McNeese State University students gain hands-on experience that make them career ready by learning from experts in the community. Senior nursing major Barbara Fontenot worked with physicians and nurses of the Maternal Fetal Medicine Clinic in Lake Charles as part of her obstetric clinical rotation.
“The clinic is specifically for expectant mothers who experience a high-risk pregnancy,” says Fontenot. “Having the opportunity to learn from a specialized physician will always be an invaluable part of my education.”
Experiential learning like on-site clinical instruction offers students an opportunity to see the full range of career possibilities. Fontenot is a working mom who has had a lifelong goal to earn her nursing degree. Like many of her peers, Fontenot found her niche during clinicals.
“I knew from day one of clinicals in the neonatal intensive care unit that it was the floor for me,” she says. “I also enjoyed labor and delivery, but the NICU truly made me feel like I had found my passion and a sense of belonging.”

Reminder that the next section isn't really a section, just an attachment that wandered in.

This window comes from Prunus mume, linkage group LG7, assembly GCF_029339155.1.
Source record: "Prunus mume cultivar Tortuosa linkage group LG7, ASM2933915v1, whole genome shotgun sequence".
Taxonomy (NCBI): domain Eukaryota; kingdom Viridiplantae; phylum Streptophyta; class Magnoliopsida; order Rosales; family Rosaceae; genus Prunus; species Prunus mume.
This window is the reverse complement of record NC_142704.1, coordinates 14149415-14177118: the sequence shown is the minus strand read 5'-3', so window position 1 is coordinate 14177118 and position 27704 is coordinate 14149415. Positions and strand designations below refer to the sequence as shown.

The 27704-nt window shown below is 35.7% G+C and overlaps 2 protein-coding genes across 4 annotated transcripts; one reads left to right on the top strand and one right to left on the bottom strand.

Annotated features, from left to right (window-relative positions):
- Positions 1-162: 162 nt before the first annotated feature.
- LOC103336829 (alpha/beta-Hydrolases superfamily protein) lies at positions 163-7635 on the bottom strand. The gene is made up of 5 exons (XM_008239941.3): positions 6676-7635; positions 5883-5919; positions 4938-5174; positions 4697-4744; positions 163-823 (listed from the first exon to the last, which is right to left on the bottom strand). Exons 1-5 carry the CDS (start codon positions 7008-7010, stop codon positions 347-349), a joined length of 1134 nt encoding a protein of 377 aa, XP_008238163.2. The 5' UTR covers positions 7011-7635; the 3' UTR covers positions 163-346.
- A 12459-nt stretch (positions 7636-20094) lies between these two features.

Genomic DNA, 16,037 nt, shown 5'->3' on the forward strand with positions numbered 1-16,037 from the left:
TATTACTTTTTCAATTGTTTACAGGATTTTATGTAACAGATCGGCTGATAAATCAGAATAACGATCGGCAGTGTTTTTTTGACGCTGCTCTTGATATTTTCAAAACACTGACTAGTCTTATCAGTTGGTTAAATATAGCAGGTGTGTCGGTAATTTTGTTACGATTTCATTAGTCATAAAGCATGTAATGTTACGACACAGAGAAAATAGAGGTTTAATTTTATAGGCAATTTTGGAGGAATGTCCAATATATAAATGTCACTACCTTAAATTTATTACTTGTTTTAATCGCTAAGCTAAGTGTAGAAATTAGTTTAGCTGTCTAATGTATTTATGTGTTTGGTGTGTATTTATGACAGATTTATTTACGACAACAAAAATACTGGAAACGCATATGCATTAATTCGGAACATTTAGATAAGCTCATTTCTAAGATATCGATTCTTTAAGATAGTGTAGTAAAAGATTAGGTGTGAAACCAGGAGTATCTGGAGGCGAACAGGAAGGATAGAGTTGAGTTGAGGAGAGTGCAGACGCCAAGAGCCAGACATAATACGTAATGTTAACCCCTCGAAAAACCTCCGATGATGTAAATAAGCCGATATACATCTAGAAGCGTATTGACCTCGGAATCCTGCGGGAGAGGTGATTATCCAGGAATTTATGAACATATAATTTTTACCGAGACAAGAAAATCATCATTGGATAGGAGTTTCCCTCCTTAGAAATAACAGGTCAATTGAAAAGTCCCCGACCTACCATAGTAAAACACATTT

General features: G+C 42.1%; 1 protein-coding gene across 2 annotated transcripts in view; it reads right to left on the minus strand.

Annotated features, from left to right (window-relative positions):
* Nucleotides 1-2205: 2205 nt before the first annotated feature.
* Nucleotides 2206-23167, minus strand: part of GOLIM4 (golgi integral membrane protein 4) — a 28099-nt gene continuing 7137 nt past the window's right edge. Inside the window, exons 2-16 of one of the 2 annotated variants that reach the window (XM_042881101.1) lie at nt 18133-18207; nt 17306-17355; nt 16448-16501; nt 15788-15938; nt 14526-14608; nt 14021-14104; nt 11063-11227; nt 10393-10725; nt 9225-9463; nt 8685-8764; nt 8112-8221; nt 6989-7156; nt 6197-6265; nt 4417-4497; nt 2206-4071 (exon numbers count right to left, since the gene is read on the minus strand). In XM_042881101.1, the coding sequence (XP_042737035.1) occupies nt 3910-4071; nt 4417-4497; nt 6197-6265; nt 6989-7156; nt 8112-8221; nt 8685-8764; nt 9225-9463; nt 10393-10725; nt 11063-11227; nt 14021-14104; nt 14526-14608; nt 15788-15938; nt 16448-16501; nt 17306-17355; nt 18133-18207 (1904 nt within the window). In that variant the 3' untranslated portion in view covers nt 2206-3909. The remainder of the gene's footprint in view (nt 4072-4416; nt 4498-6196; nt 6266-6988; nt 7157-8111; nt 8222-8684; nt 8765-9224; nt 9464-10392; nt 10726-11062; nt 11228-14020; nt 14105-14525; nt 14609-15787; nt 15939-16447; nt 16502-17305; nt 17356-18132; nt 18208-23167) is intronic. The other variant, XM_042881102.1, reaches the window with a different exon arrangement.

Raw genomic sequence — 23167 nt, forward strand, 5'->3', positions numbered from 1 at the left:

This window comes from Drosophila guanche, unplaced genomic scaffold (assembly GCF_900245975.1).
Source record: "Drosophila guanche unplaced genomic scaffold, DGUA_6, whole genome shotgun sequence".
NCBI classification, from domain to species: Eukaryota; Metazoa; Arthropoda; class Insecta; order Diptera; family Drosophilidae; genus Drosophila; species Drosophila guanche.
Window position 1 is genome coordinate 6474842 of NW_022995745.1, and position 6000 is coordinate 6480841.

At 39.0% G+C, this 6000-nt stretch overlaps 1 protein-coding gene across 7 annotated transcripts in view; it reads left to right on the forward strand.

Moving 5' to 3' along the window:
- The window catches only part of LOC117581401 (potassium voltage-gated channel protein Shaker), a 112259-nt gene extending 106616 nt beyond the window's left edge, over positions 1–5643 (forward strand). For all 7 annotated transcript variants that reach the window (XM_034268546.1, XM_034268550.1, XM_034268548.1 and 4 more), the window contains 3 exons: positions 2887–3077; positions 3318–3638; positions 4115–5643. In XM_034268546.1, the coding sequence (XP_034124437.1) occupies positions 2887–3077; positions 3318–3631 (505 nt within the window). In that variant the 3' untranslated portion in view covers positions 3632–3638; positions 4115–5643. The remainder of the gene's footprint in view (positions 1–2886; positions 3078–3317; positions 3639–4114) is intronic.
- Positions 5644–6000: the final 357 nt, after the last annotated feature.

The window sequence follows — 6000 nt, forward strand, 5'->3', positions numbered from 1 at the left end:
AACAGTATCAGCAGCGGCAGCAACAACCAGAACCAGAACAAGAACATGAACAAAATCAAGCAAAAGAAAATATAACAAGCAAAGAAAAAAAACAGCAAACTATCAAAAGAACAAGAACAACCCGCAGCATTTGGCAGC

Fontenot says her time at the maternal clinic was a welcome addition to her knowledge of infant care.
“I was able to be a part of ultrasounds for expectant mothers and ask questions of the physicians in real time,” she says. “This experience will truly impact my success as a NICU nurse and gave me a new understanding for the strict routine care for high-risk mothers.”
Fontenot also credits the faculty of McNeese’s College of Nursing and Health Professions with preparing her to succeed in clinicals and providing mentorship.
“Professor Joyce Toland has been a blessing in helping guide me through my academic goals while juggling all of life’s other obstacles,” she says. “Professor Katrina Carter is someone I look up to for both her dedication to teaching and as a nurse. She truly brings real-world examples to the classroom.”
Fontenot plans to graduate in May 2022.
For more information on McNeese’s undergraduate nursing program, visit www.mcneese.edu/academics/undergraduate/nursing.